Hereford Beef is incredibly versatile; you can roast it, fry it, grill it or throw it on the barbecue; here’s our guide on how to cooking Hereford Beef perfectly:
- Keep your meat in the fridge for no longer than two days. Minced beef and offal should be consumed within 24 hours.
- Never prepare raw and cooked meat with the same knife or on the same chopping board to avoid bacterial contamination.
- Beef can be frozen and used within six months.
- Defrost, loosely wrapped, in the fridge.
- Never let the meat or its juices come into contact with other foods, especially cooked foods.
- Once cooked, cool the meat as quickly as possible, cover and refrigerate and eat within two days.
- Before cooking, remove from the fridge about an hour before you’re about to get started.
All meat should be at room temperature before cooking.
Roast the Perfect Joint
Fillet, Rib, Sirloin, Topside, Silverside and Top Rump
To roast a whole joint preheat the oven to 180°C/160° fan/gas 4 and weigh the joint (with any stuffing, if using) in order to calculate the cooking time.
Place in the centre of the oven;
- Rare – cook for 20 minutes per 450g plus 20 minutes
- Medium – cook for 25 minutes per 450g plus 25 minutes
- Well done – cook for 30 minutes per 450g plus 30 minutes
Once out of the oven, cover with foil and allow it to stand for at least 20 minutes. This helps the muscles to relax, making carving easier and the meat more tender and juicy.
Mini roasts are smaller joints of beef of weighing around 300-500g. Usually ready in less than an hour, they’re ideal for people looking for a quick but delicious meal. Allow approximately 35-40 minutes roasting time for medium beef. If you would like your meat a little less pink, cook for 10-15 minutes longer. It’s important to cover your mini roast with foil and rest for 10-15 minutes before carving.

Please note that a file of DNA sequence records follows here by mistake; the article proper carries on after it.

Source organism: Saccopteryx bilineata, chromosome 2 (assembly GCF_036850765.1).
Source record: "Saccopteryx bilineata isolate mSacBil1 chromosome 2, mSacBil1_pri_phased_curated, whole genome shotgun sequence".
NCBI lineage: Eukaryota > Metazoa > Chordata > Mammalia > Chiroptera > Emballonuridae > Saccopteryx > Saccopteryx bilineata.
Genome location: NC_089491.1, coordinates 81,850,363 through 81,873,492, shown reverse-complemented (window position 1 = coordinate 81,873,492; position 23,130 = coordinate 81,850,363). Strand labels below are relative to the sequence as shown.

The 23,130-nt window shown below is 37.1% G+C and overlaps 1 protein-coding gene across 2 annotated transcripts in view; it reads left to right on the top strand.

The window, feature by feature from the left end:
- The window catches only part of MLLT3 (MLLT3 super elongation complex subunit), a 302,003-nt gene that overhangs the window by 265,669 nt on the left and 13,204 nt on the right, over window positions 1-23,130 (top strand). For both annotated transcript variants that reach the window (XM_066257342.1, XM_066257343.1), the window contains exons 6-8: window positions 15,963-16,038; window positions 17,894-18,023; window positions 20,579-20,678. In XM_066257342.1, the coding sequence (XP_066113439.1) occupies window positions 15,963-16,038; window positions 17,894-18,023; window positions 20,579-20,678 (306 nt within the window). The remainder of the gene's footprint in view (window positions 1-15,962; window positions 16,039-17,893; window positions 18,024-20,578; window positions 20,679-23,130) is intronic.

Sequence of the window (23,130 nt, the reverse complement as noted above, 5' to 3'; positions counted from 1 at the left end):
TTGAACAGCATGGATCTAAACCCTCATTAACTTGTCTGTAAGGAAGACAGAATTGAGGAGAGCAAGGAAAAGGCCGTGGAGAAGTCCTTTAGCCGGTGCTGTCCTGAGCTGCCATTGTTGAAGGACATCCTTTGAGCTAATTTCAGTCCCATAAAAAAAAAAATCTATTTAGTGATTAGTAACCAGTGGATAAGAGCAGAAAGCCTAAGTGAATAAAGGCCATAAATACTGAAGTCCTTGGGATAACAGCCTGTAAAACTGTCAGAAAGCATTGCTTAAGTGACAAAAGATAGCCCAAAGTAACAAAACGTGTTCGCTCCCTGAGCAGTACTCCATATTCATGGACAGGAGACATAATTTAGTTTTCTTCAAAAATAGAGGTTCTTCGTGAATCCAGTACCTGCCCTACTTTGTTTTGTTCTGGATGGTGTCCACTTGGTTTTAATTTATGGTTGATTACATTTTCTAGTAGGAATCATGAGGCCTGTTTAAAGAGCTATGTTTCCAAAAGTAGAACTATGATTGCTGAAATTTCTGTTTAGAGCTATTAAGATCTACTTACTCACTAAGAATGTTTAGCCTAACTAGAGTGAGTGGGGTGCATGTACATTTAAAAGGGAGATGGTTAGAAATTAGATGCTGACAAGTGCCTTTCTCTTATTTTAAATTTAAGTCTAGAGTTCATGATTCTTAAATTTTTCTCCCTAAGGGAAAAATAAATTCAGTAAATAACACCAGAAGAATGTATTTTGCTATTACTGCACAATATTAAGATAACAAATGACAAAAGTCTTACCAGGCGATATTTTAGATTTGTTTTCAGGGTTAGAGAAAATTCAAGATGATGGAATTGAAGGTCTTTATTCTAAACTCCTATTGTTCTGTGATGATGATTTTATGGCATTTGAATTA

Remember to add the juices to your gravy for some extra Hereford Beefy flavours.
Always use a sharp knife and carve across the grain of the meat for optimum tenderness.
Casseroles, Stews, Pot Roasting
Braising Steak, Shin and Leg, Top Rump, Silverside, Brisket, Chuck, Blade and Oxtail
To stew or casserole meat, it must be simmered slowly at a low temperature either in the oven or on the hob with liquid for up to 3 hours (check your recipe for specific instructions).
The cooking liquid is usually stock, sometimes with wine, cider or beer. This method of cooking produces a tender, melt in the mouth result.
Brown the beef first in small batches, maintaining a high heat. When cooking, ensure that the lid fits tightly to prevent the liquid evaporating.
Making a slow-cooked dish the day before will greatly improve the flavour. Chill it overnight, then reheat until piping hot.
Minced Beef and Steaks
Minced beef can be used in a wide variety of popular dishes, including bolognese sauce, chilli con carne, lasagne, cottage pie, burgers, meatloaves and meatballs. It should be thoroughly cooked until the juices run clear.
Steak should be at room temperature before cooking then lightly brush the meat with olive oil or vegetable oil.
Heat a griddle, grill or frying pan until very hot.
Place the steak under the grill or in the pan. You should hear a sizzle.
Cook one side without touching, then turn very gently and cook the other side for the remaining time. Don’t turn the steak more than necessary – every turn lets the juices escape and dries out the meat.
For a 2cm thick steak:
- Rare – cook for 3-4 minutes on each side
- Medium – cook for 4-5 minutes on each side
- Well done – cook for 6-7 minutes on each side
Once cooked the steak should be rested. Place on a wire rack (so it doesn’t lie in its own juices) and cover with foil. Leave in a warm place for up to 10 minutes. During resting, the juices in the center move to the outside and the steak becomes moist and tender all the way through.
Stir fry – cook even-sized strips of beef steak for 2 to 4 minutes in 1 tablespoon of oil.
Content Courtesy of Carol Wilson.